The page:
The wise man took with him much money and went there. He saw that they were performing all kinds of jests and jokes, and he understood through the jokes that the country was full of lies from beginning to end because he saw how they were making fun, how they deceived and misled people in commerce, and how, when he turned for justice to the magistrate, everyone there lied and accepted bribery. He went to the higher court, and there, too, everything was a lie and in jest they faked all those things.

The wise man understood through that laughter that the whole country was full of lies and deceit, and there was no truth in it. He went and traded in the country and he let himself be cheated in commerce. He went to trial in court and he saw that they were all full of lies and bribery. On this day he bribed them, and on the next they did not recognize him. He went to the higher court, and there, too, everything was a lie, until he reached the senate and they, too, were full of lies and bribery. Finally he came to the king himself.

When he came to the king he stated: "Over whom are you king? For the country is full of lies, all of it, from beginning to end, and there is no truth in it!"

He started telling all the lies of the country. The king bent his ears toward the curtain to hear his words, because he was amazed that there was a man who knew all the lies of the country. The ministers of the kingdom who heard his words were very angry with him but he continued to tell about all the lies of the country.

That wise man concluded: "And one could say that the king, too, is like them, that he loves deceit like the country. But from this I see how you are 'a man of truth.' You are far from them, since you cannot stand the lies of the country."

He started praising the king very much. The king was very humble, and his greatness lay in his humility. And this is the way of the humble person: The more one praises and exalts him, the smaller and humbler he becomes. Because of the greatness of the praise with which the wise man praised and exalted the king, the king became very humble and small, till he became nothing at all. And the king could not restrain himself, but cast away the curtain, to see the wise man: "Who is it who knows and understands all this?" And his face was revealed. The wise man saw him and painted his portrait and he brought it to the king.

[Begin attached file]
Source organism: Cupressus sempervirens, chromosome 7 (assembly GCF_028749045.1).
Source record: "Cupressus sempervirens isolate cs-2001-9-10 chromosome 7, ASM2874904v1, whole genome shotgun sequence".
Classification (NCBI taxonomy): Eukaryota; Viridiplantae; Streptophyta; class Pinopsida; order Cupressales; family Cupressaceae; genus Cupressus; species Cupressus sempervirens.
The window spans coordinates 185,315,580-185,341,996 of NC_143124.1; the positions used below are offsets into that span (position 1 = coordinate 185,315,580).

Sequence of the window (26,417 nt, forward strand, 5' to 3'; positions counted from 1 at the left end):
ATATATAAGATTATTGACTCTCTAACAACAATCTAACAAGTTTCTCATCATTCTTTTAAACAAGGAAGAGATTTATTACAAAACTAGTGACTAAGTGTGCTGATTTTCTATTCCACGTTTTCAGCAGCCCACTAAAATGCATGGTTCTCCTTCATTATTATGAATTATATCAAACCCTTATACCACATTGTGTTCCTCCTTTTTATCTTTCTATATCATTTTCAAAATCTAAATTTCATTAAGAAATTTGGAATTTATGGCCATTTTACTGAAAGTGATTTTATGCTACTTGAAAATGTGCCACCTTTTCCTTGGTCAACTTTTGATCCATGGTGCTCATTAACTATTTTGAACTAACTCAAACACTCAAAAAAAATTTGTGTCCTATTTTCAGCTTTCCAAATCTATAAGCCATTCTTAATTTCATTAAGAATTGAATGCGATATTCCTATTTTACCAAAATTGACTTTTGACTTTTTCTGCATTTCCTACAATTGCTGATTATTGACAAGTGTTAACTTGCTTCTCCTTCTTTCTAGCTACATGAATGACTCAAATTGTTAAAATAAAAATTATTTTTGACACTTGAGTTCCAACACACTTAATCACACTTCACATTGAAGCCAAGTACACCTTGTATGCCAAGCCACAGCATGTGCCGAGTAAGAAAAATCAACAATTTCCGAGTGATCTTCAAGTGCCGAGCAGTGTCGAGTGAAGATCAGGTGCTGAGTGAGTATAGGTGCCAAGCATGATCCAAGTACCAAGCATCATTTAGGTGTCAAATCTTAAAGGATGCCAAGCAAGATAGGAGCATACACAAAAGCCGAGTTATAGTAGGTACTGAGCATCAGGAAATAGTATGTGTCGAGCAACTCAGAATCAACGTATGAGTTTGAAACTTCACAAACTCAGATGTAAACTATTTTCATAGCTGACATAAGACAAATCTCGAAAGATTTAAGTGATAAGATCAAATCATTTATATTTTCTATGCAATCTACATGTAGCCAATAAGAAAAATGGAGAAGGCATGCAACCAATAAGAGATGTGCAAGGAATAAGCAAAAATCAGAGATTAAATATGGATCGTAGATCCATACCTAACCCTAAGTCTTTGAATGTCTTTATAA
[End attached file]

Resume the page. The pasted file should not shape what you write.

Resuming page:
A Story/ A Metaphor

There was once a king who ruled his kingdom with wisdom and compassion. As he approached the end of his days, everyone in the kingdom wondered who would be the next ruler. Would it be one of his children? An adviser? A general?

To keep the contenders from fighting over the throne, the king put his instructions in a letter, which was to be opened only on the day of his death. It named the person who would succeed him on the throne.

When that day arrived, the kingdom mourned its wise and caring leader. And then all eyes turned to the king's letter to see who would rule in his place. With great ceremony the prime minister opened the letter and read the instruction. Whom had the king chosen? Not one of his children, nor an adviser, nor a general. The king had chosen the jester. The jester would be crowned king!

The Jester? Everyone in the kingdom thought this must be a joke. How could a fool be king? But such were the king's instructions. And so the jester was brought before the royal court. Royal retainers removed his jester costume and cloaked him in the robes of the king. They removed his jester hat and crowned him king. And they sat him on the royal throne.

At first the situation was awkward – for the new king as well as his kingdom. But over time it turned out to have been a brilliant choice. The jester was every bit as wise, as compassionate, and as insightful as the old king had been. He listened to everyone with care – advisers, generals, even the commoners of the realm. He treated everyone who came before him with respect and with kindness. He used his powers to bring peace and prosperity to his kingdom. To the amazement of all in the royal court, the jester came to be a superb ruler. And everyone in the royal court – indeed, everyone in the kingdom – came to love him.

There was a mystery surrounding the jester-king, however. Every so often he would retreat to a distant room in the palace, a room to which only he had the key. For a few hours he would lock himself in that room. And then he would return to the throne and resume his duties. Most members of the royal court assumed he went to the room to think, to meditate, or perhaps to pray. They accepted the mystery as part of their beloved king's life.

Once an ambassador came from a far-off land. The ambassador spent many hours with the king. He grew to appreciate the king's wisdom and his kindness. It was rare, he thought, for a king to listen as carefully as this king listened. It was unusual for a king to seek advice from everyone who appeared before him. It was remarkable for a king to care as deeply and to work as hard for the good of his subjects as this king did.